“There’s that element of authenticity, too,” Andrews said. “You want to get people to talk.”

However, Jovin’s younger sister approached Andrews with a phone called and accepted an interview. Somehow, she found Andrews.

Andrews said getting in contact with James Van de Velde was one of the most difficult parts writing the story. Van de Velde was Jovin’s professor and thesis adviser, and is a suspect of her murder. Andrews said she could only get a hold of Van de Velde’s emissaries or friends. One emissary of Van de Velde’s that Andrews got to interview was a woman. Like the rest of Van de Velde’s friends, it was expected that this woman would say nothing but good words about the professor. However, Andrews said the woman had different thoughts about Van de Velde and saw him the night of the killing.

“(The story) consumed my life,” Andrews said. “It’s a psychological rage.”

Andrews said during the time of writing this feature, she played out possible scenarios in her head and timed the driving and distances within the area of where Jovin’s body was found.

Does Andrews think Van de Velde killed Jovin? She said yes, but she doesn’t have an exact reason why she was so drawn to write this story.

“I kind of wondered that myself,” Andrews said. “I felt like I was lead to it. I didn’t feel like I was going to nail the professor, but the story latches on to you.”

Andrews’ Arthur Miller’s Missing Act is based on playwright, Arthur Miller (Death Of A Salesman, The Crucible, A View From the Bridge and ex-husband of Marilyn Monroe) and the abandonment of his son, Daniel Miller, who was diagnosed with down-syndrome as an infant.    Miller cut Daniel out of his life immediately and never mentioned him when he brought up his children in books, interviews and even at his wife’s funeral. For 40 years, Daniel was kept as a secret. When Miller died in 2005, it was known to the public that he did not leave a will, but he actually did, and left Daniel a good portion of his money to last him for the rest of his lifetime.

Andrews said it was almost a possibility that Vanity Fair didn’t run article due to the intense emotion of the story and that it could offend those who have a child of down-syndrome of their own. But everyone knew it was a story that deserved attention.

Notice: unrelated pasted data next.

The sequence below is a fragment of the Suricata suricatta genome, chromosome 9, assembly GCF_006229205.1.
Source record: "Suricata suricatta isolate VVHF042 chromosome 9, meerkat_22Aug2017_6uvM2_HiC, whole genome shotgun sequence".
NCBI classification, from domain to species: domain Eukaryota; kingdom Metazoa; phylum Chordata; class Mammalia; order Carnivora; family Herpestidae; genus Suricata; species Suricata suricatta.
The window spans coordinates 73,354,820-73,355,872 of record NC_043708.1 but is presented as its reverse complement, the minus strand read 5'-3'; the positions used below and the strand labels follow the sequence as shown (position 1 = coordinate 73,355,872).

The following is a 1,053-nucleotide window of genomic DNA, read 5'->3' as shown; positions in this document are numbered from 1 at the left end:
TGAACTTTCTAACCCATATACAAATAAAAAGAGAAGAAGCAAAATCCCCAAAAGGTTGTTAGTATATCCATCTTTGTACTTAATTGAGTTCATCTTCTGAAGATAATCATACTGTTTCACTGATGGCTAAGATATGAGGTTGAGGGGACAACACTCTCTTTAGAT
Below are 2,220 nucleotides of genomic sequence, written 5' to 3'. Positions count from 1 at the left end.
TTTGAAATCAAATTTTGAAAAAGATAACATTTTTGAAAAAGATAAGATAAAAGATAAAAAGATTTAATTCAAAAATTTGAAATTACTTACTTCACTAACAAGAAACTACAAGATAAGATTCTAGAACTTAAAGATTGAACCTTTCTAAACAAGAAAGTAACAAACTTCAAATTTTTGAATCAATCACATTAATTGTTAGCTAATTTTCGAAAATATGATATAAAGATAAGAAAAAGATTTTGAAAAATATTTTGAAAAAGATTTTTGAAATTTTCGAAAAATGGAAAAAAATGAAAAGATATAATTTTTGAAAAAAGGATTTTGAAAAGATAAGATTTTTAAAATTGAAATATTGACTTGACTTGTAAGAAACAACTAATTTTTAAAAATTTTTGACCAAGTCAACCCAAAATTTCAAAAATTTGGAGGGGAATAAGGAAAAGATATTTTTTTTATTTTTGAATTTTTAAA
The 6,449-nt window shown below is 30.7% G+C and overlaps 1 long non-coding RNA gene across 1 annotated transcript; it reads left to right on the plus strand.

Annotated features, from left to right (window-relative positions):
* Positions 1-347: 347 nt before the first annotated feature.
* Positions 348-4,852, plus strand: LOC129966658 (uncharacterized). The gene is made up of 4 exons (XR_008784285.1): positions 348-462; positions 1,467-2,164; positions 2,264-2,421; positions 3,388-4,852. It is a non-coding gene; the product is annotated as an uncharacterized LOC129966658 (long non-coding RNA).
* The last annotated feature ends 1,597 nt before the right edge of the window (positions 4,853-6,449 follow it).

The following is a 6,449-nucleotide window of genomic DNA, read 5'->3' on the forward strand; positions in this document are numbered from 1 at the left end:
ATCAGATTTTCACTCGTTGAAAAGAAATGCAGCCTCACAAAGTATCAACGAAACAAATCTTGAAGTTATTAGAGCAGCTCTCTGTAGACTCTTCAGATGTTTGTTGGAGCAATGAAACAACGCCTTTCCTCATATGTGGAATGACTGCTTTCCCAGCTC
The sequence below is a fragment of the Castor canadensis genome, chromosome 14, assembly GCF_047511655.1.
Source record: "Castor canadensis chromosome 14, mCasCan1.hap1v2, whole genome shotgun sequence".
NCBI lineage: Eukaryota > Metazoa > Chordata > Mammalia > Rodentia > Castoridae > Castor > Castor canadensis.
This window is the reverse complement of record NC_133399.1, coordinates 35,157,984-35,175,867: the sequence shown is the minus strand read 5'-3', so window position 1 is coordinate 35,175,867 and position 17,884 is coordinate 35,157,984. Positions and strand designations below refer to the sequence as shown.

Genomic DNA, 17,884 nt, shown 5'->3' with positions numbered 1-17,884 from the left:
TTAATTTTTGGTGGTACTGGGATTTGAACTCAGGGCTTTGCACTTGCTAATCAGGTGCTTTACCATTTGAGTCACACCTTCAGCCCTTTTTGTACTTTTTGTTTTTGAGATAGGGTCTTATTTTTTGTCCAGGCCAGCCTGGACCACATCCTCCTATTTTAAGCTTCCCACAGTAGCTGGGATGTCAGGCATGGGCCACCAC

Rebecca Miller, Daniel’s sister and a daughter of Miller’s, is now a close member of her family. Rebecca didn’t allow Andrews to speak to Daniel. In fact, Rebecca and her husband, Daniel Day-Lewis, were disgusted by Andrews’ story. Andrews said she thinks Rebecca was afraid for the safety of her brother.

“This story was fought very hard by Arthur Miller’s family,” Andrews said.

Andrews had the chance to speak to one of Daniel’s caregivers, however. Andrews said she was on the web for days just to find connections between Miller and Daniel. She ended up on a Vietnam Veteran chatroom and spoke to a member who saw Daniel at a party. The member she spoke to in the chat room ended up being the husband of Daniel’s caregiver.

Andrews said when she called up the caregiver for an interview, the caregiver said, “It’s about time.”

After Andrews’ lecture, I feel that I can be more confident in expanding my choices when writing a hard or feature story. So I think I have until tomorrow to meet one-on-one with Andrews in Professor Deutschman’s office until she has to go back to her home in New York City. I would love to see if I have time  to have coffee with her for a more personal talk, but even just a handshake and a short conversation might do well — whatever the outcome is, it’s worth it, right?

Follow Suzanna Andrews on Twitter!: https://twitter.com/AndrewsSuzanna